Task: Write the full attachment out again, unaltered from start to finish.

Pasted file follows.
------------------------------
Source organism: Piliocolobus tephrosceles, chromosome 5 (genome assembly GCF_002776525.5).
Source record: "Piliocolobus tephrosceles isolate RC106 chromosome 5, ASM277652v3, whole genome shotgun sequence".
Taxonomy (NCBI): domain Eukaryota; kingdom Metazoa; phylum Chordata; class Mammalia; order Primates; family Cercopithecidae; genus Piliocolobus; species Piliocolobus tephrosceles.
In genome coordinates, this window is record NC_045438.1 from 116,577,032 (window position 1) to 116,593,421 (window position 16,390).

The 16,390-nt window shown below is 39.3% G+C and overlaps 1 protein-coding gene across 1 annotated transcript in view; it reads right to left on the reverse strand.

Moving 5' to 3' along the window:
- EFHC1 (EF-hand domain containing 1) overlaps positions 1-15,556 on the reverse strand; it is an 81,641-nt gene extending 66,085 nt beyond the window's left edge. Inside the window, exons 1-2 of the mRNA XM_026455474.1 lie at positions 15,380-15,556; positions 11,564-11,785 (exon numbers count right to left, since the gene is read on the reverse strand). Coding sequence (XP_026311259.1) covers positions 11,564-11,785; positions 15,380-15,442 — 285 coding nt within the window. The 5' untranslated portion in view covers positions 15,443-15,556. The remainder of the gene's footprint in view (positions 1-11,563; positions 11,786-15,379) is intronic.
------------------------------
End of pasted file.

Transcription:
Source organism: Piliocolobus tephrosceles, chromosome 5 (genome assembly GCF_002776525.5).
Source record: "Piliocolobus tephrosceles isolate RC106 chromosome 5, ASM277652v3, whole genome shotgun sequence".
Taxonomy (NCBI): domain Eukaryota; kingdom Metazoa; phylum Chordata; class Mammalia; order Primates; family Cercopithecidae; genus Piliocolobus; species Piliocolobus tephrosceles.
In genome coordinates, this window is record NC_045438.1 from 116,577,032 (window position 1) to 116,593,421 (window position 16,390).

The 16,390-nt window shown below is 39.3% G+C and overlaps 1 protein-coding gene across 1 annotated transcript in view; it reads right to left on the reverse strand.

Moving 5' to 3' along the window:
- EFHC1 (EF-hand domain containing 1) overlaps positions 1-15,556 on the reverse strand; it is an 81,641-nt gene extending 66,085 nt beyond the window's left edge. Inside the window, exons 1-2 of the mRNA XM_026455474.1 lie at positions 15,380-15,556; positions 11,564-11,785 (exon numbers count right to left, since the gene is read on the reverse strand). Coding sequence (XP_026311259.1) covers positions 11,564-11,785; positions 15,380-15,442 — 285 coding nt within the window. The 5' untranslated portion in view covers positions 15,443-15,556. The remainder of the gene's footprint in view (positions 1-11,563; positions 11,786-15,379) is intronic.